Beijing’s leadership transition and the EU

Posted by Antonia Colibasanu on 13/11/12
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While the major headlines of the last week were about the U.S. elections, China had its share of election coverage, too, in light of its leadership transition that began with the Party Congress on Nov. 8. Because Europeans — indeed, most of the world — sees China as a giant whose behavior is well calculated, with expected returns in centuries and not years, it seemed obvious to everyone that the transition meant no change.

In truth, it is not a change of leadership that affects how things go with foreign or domestic policy. However, there are other forces that speak about change, even when it comes to China. Sweeping the news, my attention was caught by a Reuters report saying that China’s sovereign wealth fund will focus more on Asia and less on Western markets, citing the inability to persuade investors that a recovery plan is firmly in place as a key reason for the China Investment Corporation to underwrite European bonds and equities.

Moreover, CIC chairman and chief executive Lou Jiwei said, “We would not buy peripheral country bonds because they do not fit our risk/return profile.” “Most importantly, the risk and returns of these bonds are determined by politics and it is very hard for us to make a judgment (on them),” he added. That reminded me of George Friedman’s argument on the new reality of financial markets.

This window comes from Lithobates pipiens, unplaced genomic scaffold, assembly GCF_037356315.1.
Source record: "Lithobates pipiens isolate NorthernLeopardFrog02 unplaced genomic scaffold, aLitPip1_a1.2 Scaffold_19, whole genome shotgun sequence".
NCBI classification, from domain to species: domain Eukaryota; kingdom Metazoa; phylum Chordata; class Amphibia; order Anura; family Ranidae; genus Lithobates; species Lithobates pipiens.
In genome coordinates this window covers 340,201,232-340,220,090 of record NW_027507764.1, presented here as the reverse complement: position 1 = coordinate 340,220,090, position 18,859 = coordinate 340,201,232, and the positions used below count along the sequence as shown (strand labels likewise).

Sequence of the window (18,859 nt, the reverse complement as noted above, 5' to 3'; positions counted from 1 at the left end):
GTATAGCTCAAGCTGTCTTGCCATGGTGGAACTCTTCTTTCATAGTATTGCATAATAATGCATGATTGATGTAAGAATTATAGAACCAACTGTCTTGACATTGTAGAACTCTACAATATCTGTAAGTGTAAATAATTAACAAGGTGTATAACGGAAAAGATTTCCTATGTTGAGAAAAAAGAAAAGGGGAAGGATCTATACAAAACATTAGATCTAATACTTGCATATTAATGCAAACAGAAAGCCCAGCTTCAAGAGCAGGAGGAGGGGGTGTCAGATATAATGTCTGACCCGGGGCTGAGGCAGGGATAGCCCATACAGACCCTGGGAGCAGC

In the same report, Lou Jiwei also mentions the preference toward the United Kingdom, where, on Nov. 1, the CIC made its latest strategic investment: buying into Heathrow airport. Recent research by PWC shows that throughout 2012 China increased the pace of investment in Europe. It appears that for the first time in a decade, Chinese investment in the EU surpassed European investment in China, with 32 investments from China’s mainland and just 26 deals made by European companies in China in the first quarter of 2012. According to the PWC report, Germany has been the preferred destination for Chinese investment over the past 15 months — France was China’s preference in 2011.

We’ve also seen China developing an increased interest in regions like Central Europe and in Portugal, Spain, and Greece since the debt crisis hit the old continent. For example, Bank of China launched operations in Warsaw on June 6. Its aim is to support Chinese investments in Poland in infrastructure, energy and new technology as well as to facilitate Chinese business in Central and Eastern Europe. While most moves in Europe made by China are focusing on taking advantage of the debt crisis to build on the Chinese economic presence and taking some strategic assets at cheap prices, Poland is especially strategic because it is the economic leader of the region and tightly linked into the supply chains of Western companies.